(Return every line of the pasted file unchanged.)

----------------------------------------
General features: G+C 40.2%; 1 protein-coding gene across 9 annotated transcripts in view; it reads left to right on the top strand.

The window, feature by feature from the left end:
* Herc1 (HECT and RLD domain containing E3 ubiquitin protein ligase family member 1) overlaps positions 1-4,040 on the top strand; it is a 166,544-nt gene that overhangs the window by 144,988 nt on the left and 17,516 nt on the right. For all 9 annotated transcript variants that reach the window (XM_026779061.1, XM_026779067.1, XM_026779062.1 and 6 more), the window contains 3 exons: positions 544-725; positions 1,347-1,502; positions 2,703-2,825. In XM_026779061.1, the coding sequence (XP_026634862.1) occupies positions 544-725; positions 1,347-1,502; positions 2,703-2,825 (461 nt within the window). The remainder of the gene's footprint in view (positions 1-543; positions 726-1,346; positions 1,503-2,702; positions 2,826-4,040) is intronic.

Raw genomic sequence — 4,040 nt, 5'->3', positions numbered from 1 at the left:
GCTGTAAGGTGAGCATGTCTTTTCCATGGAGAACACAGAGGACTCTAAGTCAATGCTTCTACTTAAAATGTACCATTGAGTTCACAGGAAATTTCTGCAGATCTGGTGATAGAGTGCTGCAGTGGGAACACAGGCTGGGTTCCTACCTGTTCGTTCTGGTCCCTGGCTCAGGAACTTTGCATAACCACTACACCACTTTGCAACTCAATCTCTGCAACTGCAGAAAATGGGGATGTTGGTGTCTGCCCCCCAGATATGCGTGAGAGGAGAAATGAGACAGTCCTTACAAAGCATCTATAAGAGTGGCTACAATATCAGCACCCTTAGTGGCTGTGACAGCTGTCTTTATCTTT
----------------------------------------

General features: G+C 40.2%; 1 protein-coding gene across 9 annotated transcripts in view; it reads left to right on the top strand.

The window, feature by feature from the left end:
* Herc1 (HECT and RLD domain containing E3 ubiquitin protein ligase family member 1) overlaps positions 1-4,040 on the top strand; it is a 166,544-nt gene that overhangs the window by 144,988 nt on the left and 17,516 nt on the right. For all 9 annotated transcript variants that reach the window (XM_026779061.1, XM_026779067.1, XM_026779062.1 and 6 more), the window contains 3 exons: positions 544-725; positions 1,347-1,502; positions 2,703-2,825. In XM_026779061.1, the coding sequence (XP_026634862.1) occupies positions 544-725; positions 1,347-1,502; positions 2,703-2,825 (461 nt within the window). The remainder of the gene's footprint in view (positions 1-543; positions 726-1,346; positions 1,503-2,702; positions 2,826-4,040) is intronic.

Raw genomic sequence — 4,040 nt, 5'->3', positions numbered from 1 at the left:
GCTGTAAGGTGAGCATGTCTTTTCCATGGAGAACACAGAGGACTCTAAGTCAATGCTTCTACTTAAAATGTACCATTGAGTTCACAGGAAATTTCTGCAGATCTGGTGATAGAGTGCTGCAGTGGGAACACAGGCTGGGTTCCTACCTGTTCGTTCTGGTCCCTGGCTCAGGAACTTTGCATAACCACTACACCACTTTGCAACTCAATCTCTGCAACTGCAGAAAATGGGGATGTTGGTGTCTGCCCCCCAGATATGCGTGAGAGGAGAAATGAGACAGTCCTTACAAAGCATCTATAAGAGTGGCTACAATATCAGCACCCTTAGTGGCTGTGACAGCTGTCTTTATCTTT